Feb 19, 2019

Global Cyber Alliance offers small business toolkit for cybersecurity

Photo: Jens Büttner/picture alliance via Getty Images

The Global Cyber Alliance, an advocacy group created by the governments of the cities of London and New York, released a free, broad toolkit for small businesses looking to protect themselves against digital threats.

Why it matters: It's hard for small businesses to navigate basic cybersecurity hygiene without a guide, or to get advice about cybersecurity tools that comes from a neutral party.

The tools, by and large, are already free. But they weren't collected in one, vetted place until now. Unless a small business already understood both the basics of cybersecurity (the need to patch systems, and how) and some of the finer points (DNS security, for example), they wouldn't know to search for any of them.

Go deeper: Why there won't be a Department of Cybersecurity anytime soon

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Sanders takes aim at Bloomberg: "Trump will chew him up and spit him out"

Photo: Mario Tama/Getty Images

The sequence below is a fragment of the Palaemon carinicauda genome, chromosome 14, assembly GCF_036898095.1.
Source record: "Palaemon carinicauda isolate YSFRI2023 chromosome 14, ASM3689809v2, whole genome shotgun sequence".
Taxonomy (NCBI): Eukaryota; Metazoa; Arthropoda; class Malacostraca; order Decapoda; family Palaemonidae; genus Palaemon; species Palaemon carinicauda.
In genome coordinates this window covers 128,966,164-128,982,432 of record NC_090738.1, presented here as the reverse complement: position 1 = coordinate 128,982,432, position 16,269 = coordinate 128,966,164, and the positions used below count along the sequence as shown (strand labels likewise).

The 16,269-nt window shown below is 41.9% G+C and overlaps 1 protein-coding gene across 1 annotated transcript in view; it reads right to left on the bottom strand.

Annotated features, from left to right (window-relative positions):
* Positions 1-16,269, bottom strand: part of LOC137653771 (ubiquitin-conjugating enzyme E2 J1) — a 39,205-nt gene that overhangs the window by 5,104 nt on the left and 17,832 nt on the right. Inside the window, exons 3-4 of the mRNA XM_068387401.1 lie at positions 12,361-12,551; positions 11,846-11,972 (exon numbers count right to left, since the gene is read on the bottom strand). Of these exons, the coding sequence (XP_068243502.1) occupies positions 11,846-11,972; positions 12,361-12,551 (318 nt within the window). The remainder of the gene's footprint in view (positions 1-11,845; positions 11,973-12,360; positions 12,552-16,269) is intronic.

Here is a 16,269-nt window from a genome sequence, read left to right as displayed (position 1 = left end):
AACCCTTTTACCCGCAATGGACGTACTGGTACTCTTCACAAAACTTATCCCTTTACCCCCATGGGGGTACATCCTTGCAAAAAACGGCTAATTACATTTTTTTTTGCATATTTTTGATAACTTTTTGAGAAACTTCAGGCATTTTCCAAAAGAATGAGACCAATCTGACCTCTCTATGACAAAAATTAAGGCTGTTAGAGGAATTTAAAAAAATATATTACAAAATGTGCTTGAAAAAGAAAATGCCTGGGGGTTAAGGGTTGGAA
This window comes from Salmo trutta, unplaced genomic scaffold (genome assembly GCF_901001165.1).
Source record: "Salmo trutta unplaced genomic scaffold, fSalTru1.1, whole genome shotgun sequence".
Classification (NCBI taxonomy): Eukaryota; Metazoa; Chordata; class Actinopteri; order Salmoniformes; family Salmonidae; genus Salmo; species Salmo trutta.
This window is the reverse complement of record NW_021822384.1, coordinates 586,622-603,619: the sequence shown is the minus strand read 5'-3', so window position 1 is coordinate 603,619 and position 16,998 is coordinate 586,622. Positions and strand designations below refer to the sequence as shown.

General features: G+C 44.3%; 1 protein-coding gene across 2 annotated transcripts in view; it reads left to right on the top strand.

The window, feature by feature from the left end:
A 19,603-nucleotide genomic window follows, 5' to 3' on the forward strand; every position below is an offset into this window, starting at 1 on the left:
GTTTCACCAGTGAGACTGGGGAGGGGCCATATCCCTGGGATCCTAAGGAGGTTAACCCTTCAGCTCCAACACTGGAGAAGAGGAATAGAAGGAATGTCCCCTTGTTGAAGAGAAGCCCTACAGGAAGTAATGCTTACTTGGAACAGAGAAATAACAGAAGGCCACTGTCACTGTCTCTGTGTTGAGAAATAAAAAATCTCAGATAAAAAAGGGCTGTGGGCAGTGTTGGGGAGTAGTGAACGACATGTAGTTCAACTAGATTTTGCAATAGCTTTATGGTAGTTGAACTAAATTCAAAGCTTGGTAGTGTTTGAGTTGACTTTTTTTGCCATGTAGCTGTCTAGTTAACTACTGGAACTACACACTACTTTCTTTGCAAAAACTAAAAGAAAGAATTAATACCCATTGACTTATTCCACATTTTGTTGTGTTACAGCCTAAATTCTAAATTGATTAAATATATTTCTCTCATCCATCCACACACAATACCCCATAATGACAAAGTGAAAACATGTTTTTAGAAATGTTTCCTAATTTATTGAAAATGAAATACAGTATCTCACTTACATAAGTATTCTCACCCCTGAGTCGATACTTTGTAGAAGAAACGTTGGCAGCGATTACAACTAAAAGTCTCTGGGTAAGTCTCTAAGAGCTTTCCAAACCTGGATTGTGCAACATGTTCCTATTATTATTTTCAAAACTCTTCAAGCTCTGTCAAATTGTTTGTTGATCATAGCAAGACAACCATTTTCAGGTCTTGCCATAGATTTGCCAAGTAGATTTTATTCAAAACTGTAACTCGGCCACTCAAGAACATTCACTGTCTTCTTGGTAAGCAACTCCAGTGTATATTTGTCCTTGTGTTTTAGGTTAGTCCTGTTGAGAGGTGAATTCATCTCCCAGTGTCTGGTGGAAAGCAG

Bernie Sanders told CBS "60 Minutes" that he was surprised by Mike Bloomberg's lackluster performance at Wednesday's Democratic debate.

What he's saying: "If that's what happened in a Democratic debate, you know, I think it's quite likely that Trump will chew him up and spit him out."

Scoop: Lyft acquires cartop advertising startup Halo Cars

Photo: Drew Angerer/Getty Images

Lyft has acquired Halo Cars, a small startup that lets ride-hailing drivers earn money via ad displays mounted atop their cars. Lyft confirmed the deal but declined to share any details.

Why it matters: Ride-hailing companies are increasingly eyeing additional ways to generate revenue, and Lyft rival Uber has been quietly testing a partnership with New York-based Cargo that gives it a cut of the advertising revenue, as I previously reported.

Scoop: New White House personnel chief tells Cabinet liaisons to target Never Trumpers

McEntee, shown with White House counselor Kellyanne Conway and White House senior adviser Stephen Miller, walks on the South Lawn of the White House Jan. 9. Photo: Drew Angerer/Getty Images

Johnny McEntee called in White House liaisons from cabinet agencies for an introductory meeting Thursday, in which he asked them to identify political appointees across the U.S. government who are believed to be anti-Trump, three sources familiar with the meeting tell Axios.

Behind the scenes: McEntee, a 29-year-old former body man to Trump who was fired in 2018 by then-Chief of Staff John Kelly but recently rehired — and promoted to head the presidential personnel office — foreshadowed sweeping personnel changes across government.